Unlocking Billion-Dollar Carbon Credit Market for Africa’s Cleantech Startups
By selling carbon credits in the international voluntary carbon market, Africa’s clean-energy providers can shore up their revenues, expand their product offerings and serve more people.
Africa’s off-grid energy startups struggle to consistently meet revenue goals and have to depend on grants and new equity financing rounds to grow. A Denmark-based startup wants to change that by helping Africa’s clean energy firms access another source of revenue by tapping the international voluntary carbon credit market.
Carbon credits are permits that allow the holder to emit one ton of carbon or equivalent greenhouse gases. These permits are issued by governments or independent verifying companies and can be traded. Typically, carbon credits are issued to companies or projects that reduce or avoid carbon emissions. Firms that exceed government emissions limits (in places where those exist) or that seek to compensate for their carbon emissions then buy these credits to offset their emissions footprint. The idea behind carbon trading is that it should incentivise lower emissions and provide funding for renewables.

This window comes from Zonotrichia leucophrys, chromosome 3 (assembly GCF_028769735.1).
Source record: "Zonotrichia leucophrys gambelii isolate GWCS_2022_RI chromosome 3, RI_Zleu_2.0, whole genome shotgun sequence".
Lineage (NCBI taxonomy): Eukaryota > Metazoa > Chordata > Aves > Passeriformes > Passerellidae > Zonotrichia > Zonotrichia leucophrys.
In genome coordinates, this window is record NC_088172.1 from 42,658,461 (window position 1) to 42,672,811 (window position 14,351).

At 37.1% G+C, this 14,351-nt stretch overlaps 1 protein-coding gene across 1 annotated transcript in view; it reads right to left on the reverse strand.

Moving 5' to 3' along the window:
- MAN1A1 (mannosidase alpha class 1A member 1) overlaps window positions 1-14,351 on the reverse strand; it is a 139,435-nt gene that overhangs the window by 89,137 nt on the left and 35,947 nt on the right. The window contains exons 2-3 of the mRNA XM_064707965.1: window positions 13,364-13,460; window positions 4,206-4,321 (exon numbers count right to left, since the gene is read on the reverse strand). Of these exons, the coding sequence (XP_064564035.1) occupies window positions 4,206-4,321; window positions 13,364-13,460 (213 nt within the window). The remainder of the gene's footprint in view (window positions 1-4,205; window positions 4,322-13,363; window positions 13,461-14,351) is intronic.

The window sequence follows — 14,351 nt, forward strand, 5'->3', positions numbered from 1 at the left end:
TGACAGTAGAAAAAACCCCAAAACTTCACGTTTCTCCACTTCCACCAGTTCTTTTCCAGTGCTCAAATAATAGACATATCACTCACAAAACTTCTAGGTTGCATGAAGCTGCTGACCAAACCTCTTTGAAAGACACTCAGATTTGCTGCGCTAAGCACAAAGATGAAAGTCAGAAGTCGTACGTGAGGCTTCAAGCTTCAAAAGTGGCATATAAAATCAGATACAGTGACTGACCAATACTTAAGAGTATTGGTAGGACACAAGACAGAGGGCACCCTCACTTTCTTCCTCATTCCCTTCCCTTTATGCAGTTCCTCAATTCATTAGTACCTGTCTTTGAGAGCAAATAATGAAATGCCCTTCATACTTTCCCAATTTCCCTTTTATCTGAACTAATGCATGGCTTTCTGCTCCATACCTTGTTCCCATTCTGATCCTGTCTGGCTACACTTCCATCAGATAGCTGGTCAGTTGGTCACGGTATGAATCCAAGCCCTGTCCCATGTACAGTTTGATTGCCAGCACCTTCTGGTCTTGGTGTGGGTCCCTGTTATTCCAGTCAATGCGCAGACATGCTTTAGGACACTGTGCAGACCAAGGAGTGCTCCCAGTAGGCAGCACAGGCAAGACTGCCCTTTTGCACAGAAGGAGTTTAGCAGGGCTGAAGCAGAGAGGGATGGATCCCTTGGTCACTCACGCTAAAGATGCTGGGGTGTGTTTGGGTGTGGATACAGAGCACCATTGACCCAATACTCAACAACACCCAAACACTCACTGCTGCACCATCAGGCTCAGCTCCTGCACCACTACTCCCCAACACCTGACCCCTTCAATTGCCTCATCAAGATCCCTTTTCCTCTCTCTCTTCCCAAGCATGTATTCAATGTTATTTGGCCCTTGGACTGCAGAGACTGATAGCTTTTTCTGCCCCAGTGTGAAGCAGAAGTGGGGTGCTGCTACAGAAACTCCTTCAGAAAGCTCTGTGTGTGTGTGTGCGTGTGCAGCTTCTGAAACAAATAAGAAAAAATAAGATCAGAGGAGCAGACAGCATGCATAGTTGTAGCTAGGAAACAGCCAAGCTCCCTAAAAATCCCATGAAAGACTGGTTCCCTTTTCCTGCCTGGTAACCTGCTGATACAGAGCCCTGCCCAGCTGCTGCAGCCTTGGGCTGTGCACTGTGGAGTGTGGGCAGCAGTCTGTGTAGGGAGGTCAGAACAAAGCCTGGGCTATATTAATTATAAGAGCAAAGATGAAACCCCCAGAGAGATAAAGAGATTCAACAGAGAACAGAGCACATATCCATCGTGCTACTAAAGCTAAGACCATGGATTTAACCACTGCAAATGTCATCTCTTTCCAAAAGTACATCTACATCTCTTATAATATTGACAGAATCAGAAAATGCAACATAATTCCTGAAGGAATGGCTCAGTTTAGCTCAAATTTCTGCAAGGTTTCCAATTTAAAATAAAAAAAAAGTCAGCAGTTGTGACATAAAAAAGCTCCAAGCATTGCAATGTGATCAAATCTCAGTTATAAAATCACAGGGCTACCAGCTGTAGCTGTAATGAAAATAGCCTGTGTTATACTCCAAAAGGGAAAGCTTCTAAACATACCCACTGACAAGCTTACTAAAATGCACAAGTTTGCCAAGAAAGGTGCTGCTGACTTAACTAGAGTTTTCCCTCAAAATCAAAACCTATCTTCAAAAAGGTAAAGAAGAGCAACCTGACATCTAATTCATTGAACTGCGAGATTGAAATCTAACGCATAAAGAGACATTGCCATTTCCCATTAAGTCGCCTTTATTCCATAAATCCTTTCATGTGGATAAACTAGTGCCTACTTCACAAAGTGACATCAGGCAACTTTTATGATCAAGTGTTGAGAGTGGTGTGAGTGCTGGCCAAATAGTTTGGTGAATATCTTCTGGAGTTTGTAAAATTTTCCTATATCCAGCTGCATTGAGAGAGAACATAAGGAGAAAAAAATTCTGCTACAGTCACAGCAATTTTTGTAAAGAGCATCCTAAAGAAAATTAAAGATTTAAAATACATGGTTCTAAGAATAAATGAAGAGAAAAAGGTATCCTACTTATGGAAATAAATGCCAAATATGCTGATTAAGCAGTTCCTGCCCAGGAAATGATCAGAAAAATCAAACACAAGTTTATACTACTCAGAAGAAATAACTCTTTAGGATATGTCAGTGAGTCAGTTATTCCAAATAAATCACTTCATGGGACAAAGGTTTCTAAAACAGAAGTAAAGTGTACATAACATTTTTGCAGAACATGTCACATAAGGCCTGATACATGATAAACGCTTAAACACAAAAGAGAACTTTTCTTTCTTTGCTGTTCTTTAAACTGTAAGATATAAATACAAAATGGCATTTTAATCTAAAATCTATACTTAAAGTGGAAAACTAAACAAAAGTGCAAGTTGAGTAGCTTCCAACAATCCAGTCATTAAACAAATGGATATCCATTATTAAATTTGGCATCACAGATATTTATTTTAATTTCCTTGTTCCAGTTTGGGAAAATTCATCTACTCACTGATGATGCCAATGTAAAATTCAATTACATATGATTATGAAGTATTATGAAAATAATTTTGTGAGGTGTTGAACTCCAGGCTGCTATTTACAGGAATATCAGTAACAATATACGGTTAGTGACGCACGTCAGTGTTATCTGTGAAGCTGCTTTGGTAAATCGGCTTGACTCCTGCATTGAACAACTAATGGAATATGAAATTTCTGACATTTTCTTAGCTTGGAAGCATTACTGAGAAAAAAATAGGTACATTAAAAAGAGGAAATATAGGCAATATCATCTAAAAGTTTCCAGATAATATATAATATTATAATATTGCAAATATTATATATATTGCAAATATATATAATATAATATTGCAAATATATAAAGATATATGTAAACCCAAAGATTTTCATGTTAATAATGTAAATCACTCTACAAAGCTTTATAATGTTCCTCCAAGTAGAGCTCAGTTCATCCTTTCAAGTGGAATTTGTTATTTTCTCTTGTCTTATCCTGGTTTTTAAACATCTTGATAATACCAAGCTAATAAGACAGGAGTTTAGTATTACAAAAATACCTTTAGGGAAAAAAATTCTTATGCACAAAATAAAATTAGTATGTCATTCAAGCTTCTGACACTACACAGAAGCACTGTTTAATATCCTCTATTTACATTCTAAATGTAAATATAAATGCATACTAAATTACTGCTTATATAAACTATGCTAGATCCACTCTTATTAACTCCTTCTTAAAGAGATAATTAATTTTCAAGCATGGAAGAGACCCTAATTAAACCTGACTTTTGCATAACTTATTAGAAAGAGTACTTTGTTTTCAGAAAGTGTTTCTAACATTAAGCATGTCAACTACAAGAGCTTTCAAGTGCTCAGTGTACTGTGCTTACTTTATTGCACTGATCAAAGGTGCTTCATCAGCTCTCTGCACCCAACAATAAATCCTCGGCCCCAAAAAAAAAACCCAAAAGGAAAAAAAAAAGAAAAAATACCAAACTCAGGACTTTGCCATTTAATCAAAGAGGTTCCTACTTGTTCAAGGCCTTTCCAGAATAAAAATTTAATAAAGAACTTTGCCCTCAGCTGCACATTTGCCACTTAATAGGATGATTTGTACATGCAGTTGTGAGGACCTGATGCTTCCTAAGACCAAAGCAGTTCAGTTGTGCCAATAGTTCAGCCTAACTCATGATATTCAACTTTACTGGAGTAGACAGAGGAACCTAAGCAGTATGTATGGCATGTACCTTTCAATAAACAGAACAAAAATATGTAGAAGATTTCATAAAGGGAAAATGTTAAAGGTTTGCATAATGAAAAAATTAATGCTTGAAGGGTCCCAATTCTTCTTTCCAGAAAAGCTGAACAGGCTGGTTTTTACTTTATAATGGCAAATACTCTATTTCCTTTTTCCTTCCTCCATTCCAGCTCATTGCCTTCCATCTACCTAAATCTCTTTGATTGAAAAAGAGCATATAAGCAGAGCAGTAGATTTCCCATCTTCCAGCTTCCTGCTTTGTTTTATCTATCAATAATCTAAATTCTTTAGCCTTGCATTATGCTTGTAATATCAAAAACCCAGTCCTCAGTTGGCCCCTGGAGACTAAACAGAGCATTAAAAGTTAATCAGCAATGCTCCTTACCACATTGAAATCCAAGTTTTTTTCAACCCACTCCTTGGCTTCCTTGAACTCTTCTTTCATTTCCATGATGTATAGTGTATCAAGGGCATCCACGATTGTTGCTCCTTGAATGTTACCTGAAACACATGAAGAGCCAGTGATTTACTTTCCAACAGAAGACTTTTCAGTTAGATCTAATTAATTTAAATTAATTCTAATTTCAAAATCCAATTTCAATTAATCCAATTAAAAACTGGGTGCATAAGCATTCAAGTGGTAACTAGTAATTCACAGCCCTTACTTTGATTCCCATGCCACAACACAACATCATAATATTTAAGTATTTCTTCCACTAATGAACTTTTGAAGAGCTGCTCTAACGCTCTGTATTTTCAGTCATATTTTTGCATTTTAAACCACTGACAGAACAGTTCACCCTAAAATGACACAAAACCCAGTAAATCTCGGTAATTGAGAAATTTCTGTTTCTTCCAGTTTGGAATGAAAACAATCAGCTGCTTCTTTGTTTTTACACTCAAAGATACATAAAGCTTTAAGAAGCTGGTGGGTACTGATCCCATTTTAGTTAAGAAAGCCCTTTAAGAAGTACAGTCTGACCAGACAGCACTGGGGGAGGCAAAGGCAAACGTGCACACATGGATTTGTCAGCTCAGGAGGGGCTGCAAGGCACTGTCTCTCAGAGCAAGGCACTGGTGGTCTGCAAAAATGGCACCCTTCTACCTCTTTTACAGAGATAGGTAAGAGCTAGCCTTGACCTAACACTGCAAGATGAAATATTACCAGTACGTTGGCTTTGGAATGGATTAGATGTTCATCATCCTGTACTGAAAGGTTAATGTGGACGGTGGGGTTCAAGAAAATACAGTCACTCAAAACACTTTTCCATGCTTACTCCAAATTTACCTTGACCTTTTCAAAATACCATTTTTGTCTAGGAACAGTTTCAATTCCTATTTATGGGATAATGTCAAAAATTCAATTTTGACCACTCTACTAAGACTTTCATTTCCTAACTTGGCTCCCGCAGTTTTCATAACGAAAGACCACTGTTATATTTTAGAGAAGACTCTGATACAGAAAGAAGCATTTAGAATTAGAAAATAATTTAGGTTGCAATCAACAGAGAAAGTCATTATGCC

2021 saw record volumes of carbon credits traded on both voluntary and compliance carbon credit markets. In the voluntary market, annual market value crossed the $1 billion mark for the first time, with an all-time market value hitting $6.7 billion, per data from Ecosystem Marketplace.
At the start of 2021, China launched its first national emissions-trading scheme—the biggest of the 17 carbon trading markets currently existing in 45 nations. Buying and selling government-issued permits (or carbon trading) allow the permit holder to emit carbon dioxide without facing government fines. From small-scale tests in the United States to national rollouts in New Zealand, the concept became truly international in 1997 when some 180 countries signed the Kyoto Protocol.